Williamsburg County sheriff indicted for fraud
COLUMBIA - The sheriff in Williamsburg County created fake police reports saying people had their identities stolen for a friend who ran a credit-repair business, according to federal prosecutors.
Sheriff Michael Johnson and businessman Lester Woods were each indicted by a federal grand jury Wednesday on one count of conspiracy to commit wire fraud.
Johnson, 38, created the fake police reports so customers of Woods' credit-repair business could claim their overdue bills were caused by identity fraud, according to the indictments.
The fake reports kept more than $11 million in bad debts off more than 130 credit reports from March 2012 until last August, prosecutors said.
Johnson didn't return a message left at the sheriff's office and there was no answer at his home. A telephone listing for Woods, 48, had been disconnected. Court papers did not indicate whether either man had a lawyer.
If convicted, Johnson and Woods each face up to 20 years in prison.
It was also unclear whether Johnson still held the sheriff's office or had stepped down. An employee who answered the telephone at the sheriff's office offered to leave a message for Johnson but would not answer questions about his status.
Johnson is the sixth sheriff in South Carolina's 46 counties to face criminal charges in the past four years. A seventh sheriff died of a heart attack as an investigation into his finances was wrapping up.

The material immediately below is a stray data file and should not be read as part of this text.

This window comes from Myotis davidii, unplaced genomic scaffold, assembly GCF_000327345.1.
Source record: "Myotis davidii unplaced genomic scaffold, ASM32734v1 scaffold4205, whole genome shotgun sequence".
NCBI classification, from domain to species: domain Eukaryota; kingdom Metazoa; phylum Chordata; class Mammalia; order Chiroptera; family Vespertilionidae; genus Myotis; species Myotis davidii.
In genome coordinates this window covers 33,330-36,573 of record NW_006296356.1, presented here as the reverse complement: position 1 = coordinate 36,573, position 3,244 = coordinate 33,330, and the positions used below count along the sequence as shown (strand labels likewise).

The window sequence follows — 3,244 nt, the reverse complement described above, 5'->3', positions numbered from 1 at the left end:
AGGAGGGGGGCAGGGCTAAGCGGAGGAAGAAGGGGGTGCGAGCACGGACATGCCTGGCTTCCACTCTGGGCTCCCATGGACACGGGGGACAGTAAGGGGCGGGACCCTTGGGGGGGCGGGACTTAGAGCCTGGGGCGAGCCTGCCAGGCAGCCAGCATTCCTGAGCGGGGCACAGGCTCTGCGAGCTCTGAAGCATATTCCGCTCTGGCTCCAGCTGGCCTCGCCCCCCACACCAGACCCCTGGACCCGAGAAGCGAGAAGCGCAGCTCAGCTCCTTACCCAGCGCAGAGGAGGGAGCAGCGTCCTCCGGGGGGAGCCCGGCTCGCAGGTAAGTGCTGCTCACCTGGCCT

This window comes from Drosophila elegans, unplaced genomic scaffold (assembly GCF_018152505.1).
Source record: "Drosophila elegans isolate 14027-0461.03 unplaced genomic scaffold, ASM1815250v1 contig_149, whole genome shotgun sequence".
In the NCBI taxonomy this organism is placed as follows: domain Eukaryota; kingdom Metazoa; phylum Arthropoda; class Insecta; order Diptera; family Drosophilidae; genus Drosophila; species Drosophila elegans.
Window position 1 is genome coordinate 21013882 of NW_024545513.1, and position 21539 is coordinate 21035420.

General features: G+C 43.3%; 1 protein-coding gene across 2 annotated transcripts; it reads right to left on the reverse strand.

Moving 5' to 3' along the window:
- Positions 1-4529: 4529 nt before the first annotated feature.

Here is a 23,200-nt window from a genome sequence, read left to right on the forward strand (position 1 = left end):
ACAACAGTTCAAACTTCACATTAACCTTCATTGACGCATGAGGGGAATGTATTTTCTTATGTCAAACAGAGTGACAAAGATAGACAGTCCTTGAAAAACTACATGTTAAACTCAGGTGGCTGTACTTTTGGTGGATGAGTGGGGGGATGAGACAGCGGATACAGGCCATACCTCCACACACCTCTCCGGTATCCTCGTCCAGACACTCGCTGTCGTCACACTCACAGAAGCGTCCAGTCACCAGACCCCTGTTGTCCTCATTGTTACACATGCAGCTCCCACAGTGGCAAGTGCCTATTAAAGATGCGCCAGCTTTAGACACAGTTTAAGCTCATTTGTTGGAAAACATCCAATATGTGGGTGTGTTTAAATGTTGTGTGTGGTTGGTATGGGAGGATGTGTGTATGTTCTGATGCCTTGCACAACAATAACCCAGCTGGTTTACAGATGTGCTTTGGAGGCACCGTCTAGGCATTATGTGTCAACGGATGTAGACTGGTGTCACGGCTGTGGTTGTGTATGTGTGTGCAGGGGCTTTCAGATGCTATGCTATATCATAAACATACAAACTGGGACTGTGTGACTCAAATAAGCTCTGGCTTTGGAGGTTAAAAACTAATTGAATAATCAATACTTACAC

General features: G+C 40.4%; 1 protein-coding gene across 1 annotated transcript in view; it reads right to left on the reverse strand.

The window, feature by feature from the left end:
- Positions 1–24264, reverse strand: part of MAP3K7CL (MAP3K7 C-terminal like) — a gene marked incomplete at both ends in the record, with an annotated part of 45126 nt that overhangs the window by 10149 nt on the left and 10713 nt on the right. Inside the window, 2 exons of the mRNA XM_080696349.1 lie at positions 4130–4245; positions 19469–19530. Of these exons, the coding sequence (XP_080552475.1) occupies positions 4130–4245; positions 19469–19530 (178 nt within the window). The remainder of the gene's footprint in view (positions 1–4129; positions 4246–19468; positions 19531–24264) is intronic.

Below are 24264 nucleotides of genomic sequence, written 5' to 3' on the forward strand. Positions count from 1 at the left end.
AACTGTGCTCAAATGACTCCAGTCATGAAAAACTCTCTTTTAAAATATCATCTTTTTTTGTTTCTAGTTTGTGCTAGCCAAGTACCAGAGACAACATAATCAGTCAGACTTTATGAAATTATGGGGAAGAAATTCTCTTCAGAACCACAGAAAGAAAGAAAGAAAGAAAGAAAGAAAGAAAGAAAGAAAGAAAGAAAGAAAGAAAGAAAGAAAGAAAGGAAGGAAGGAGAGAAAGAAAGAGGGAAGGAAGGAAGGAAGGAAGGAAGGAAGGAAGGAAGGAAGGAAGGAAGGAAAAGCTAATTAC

Johnson became Williamsburg County sheriff in April 2010 when the former sheriff, Kelvin Washington, was named U.S. Marshal for South Carolina. Johnson was elected to a four-year term in November 2012. He grew up in Kingstree and worked at the sheriff's office for 15 years before becoming sheriff.
It had been well over a decade since a sitting South Carolina sheriff had been indicted when Lee County Sheriff E.J. Melvin was charged with dozens of federal drug and racketeering charges in May 2010. Since then, four more sheriffs have faced state misdemeanor charges, three of them accused of misusing state inmate labor. Saluda County Sheriff Jason Booth and Abbeville County Sheriff Charles Goodwin pleaded guilty, but avoided jail time. Sheriff Sam Parker of Chesterfield County is awaiting trial on charges of misusing inmate labor.
Charleston County Sheriff Al Cannon was charged with third-degree assault and battery after admitting he slapped a handcuffed man in the face after the man had led his deputies on a 120-mph chase in January 2012. The misdemeanor charge was eligible for pre-trial intervention and he remains in office.
Officials in Orangeburg County sued the estate of the late Sheriff Larry Williams, saying he took more than $200,000 in public money and used it on personal expenses. Williams died before the case could be prosecuted.
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